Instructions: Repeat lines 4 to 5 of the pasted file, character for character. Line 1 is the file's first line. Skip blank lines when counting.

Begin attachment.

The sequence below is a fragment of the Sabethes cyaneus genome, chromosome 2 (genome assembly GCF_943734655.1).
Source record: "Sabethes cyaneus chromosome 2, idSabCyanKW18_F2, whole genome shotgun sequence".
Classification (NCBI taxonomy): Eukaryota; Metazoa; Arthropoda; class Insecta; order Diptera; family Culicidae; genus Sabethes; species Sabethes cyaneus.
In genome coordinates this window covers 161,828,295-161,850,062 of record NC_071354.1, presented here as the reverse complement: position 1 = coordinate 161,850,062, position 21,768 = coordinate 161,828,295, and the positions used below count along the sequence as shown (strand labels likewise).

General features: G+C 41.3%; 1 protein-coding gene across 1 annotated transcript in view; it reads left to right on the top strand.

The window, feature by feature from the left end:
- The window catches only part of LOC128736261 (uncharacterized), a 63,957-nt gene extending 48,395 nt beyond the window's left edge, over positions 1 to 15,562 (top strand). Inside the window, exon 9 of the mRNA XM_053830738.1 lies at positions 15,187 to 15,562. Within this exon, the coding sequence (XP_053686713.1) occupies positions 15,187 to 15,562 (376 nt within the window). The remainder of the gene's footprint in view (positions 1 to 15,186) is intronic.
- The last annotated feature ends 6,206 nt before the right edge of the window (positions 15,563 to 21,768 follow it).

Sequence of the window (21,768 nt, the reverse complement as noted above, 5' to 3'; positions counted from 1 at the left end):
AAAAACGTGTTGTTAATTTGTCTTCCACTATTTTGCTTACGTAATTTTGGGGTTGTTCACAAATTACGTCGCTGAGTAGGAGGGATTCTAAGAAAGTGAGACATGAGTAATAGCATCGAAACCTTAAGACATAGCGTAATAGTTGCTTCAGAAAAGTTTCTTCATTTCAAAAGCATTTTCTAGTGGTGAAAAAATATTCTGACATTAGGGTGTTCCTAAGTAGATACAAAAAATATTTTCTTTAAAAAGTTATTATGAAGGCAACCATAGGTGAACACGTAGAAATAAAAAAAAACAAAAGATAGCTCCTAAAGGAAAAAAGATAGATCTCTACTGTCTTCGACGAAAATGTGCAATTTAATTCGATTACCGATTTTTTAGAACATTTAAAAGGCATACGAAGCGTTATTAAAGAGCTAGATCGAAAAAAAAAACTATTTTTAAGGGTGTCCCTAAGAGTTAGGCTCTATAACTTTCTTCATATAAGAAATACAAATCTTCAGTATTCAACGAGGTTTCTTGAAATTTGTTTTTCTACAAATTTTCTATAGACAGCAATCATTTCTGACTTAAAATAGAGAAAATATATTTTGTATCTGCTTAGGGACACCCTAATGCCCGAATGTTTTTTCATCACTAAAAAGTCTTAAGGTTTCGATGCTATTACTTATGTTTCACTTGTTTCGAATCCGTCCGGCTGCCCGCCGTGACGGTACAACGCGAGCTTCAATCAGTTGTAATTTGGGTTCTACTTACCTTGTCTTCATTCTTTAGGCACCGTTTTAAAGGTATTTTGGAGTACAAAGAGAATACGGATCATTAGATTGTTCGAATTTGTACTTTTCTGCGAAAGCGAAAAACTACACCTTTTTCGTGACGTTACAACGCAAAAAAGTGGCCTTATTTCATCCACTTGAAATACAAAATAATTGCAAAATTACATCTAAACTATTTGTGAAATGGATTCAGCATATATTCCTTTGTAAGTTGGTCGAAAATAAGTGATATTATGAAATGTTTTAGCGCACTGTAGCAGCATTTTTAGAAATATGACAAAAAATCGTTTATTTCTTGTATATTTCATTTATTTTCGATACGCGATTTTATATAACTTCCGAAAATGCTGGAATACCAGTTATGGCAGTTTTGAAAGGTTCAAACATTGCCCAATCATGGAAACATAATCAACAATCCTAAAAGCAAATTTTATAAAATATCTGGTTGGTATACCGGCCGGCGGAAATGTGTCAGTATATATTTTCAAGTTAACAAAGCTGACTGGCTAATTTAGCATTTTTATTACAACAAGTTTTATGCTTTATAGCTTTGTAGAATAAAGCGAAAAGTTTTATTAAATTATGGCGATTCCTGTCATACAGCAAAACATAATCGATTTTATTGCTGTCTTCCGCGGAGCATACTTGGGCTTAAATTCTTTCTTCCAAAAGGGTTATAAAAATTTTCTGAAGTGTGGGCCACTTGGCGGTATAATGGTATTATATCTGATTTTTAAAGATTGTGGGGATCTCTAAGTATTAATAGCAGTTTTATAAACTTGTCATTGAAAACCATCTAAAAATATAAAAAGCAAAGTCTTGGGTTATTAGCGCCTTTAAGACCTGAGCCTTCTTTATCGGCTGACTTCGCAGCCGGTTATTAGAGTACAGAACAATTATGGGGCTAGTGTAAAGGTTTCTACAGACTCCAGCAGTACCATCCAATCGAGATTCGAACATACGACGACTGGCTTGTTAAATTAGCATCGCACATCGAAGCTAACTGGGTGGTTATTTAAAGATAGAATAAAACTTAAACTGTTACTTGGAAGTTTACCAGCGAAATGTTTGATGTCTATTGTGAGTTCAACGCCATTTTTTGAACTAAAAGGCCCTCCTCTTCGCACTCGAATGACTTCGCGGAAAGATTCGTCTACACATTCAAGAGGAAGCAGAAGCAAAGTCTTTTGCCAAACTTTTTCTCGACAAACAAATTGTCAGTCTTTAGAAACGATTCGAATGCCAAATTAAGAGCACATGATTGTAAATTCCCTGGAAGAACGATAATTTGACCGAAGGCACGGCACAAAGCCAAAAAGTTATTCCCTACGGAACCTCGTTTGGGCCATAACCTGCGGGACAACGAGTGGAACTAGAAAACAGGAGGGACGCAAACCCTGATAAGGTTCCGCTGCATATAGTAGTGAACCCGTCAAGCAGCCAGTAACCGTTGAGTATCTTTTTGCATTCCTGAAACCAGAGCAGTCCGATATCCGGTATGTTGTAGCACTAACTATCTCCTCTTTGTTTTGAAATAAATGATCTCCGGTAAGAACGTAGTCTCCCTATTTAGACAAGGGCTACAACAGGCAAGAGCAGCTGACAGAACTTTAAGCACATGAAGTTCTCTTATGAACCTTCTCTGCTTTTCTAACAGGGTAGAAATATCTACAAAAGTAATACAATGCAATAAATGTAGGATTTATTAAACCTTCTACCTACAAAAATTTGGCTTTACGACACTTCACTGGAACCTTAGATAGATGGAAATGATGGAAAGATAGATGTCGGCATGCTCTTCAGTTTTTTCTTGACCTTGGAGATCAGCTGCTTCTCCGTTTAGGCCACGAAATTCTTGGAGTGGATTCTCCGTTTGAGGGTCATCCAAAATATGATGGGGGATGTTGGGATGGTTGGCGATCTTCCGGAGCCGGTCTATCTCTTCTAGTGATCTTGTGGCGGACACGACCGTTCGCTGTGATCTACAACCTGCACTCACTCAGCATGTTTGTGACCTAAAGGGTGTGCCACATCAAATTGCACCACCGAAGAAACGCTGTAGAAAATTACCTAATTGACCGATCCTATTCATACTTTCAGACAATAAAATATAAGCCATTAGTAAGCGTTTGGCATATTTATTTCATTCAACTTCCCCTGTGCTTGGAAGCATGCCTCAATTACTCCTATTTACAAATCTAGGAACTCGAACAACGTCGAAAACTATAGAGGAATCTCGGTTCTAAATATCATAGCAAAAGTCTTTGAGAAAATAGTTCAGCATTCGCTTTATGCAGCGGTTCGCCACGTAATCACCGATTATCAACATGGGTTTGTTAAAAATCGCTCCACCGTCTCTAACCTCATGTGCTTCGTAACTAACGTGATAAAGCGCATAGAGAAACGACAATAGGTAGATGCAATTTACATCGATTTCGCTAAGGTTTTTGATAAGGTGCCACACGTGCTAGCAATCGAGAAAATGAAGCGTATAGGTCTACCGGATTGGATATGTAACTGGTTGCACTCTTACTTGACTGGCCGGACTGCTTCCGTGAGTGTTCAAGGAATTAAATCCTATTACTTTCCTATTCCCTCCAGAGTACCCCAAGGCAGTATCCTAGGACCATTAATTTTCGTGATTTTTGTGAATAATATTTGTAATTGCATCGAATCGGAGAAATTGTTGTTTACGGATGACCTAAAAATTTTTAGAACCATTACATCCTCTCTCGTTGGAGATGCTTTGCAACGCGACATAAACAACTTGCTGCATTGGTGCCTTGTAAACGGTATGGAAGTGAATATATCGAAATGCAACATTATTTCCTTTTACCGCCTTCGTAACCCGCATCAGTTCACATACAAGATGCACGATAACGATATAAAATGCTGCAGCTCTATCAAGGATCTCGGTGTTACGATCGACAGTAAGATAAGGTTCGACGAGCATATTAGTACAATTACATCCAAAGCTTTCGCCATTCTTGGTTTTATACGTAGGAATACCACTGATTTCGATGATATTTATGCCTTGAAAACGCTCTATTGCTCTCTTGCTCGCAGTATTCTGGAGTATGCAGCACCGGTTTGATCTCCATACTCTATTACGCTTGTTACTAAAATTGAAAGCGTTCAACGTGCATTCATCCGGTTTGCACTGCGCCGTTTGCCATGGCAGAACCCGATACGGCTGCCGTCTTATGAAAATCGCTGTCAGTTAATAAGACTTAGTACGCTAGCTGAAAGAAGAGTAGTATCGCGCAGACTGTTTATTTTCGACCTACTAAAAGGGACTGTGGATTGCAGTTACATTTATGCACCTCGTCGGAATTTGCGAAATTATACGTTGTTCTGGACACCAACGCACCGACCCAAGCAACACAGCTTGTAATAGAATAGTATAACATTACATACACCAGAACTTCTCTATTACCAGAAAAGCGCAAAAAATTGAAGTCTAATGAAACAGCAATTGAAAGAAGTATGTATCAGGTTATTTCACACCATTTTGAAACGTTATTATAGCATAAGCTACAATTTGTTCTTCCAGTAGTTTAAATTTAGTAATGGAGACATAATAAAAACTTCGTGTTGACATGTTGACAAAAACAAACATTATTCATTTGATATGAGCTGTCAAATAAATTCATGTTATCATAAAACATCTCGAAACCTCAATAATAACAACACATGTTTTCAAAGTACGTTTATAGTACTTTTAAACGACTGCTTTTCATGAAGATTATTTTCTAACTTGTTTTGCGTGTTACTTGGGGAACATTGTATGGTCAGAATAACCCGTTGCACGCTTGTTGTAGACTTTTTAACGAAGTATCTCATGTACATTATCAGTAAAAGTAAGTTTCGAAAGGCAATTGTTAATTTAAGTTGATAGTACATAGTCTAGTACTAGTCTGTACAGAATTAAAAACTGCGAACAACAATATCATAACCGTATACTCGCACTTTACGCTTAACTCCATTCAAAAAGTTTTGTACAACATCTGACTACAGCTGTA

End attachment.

In genome coordinates this window covers 161,828,295-161,850,062 of record NC_071354.1, presented here as the reverse complement: position 1 = coordinate 161,850,062, position 21,768 = coordinate 161,828,295, and the positions used below count along the sequence as shown (strand labels likewise).

General features: G+C 41.3%; 1 protein-coding gene across 1 annotated transcript in view; it reads left to right on the top strand.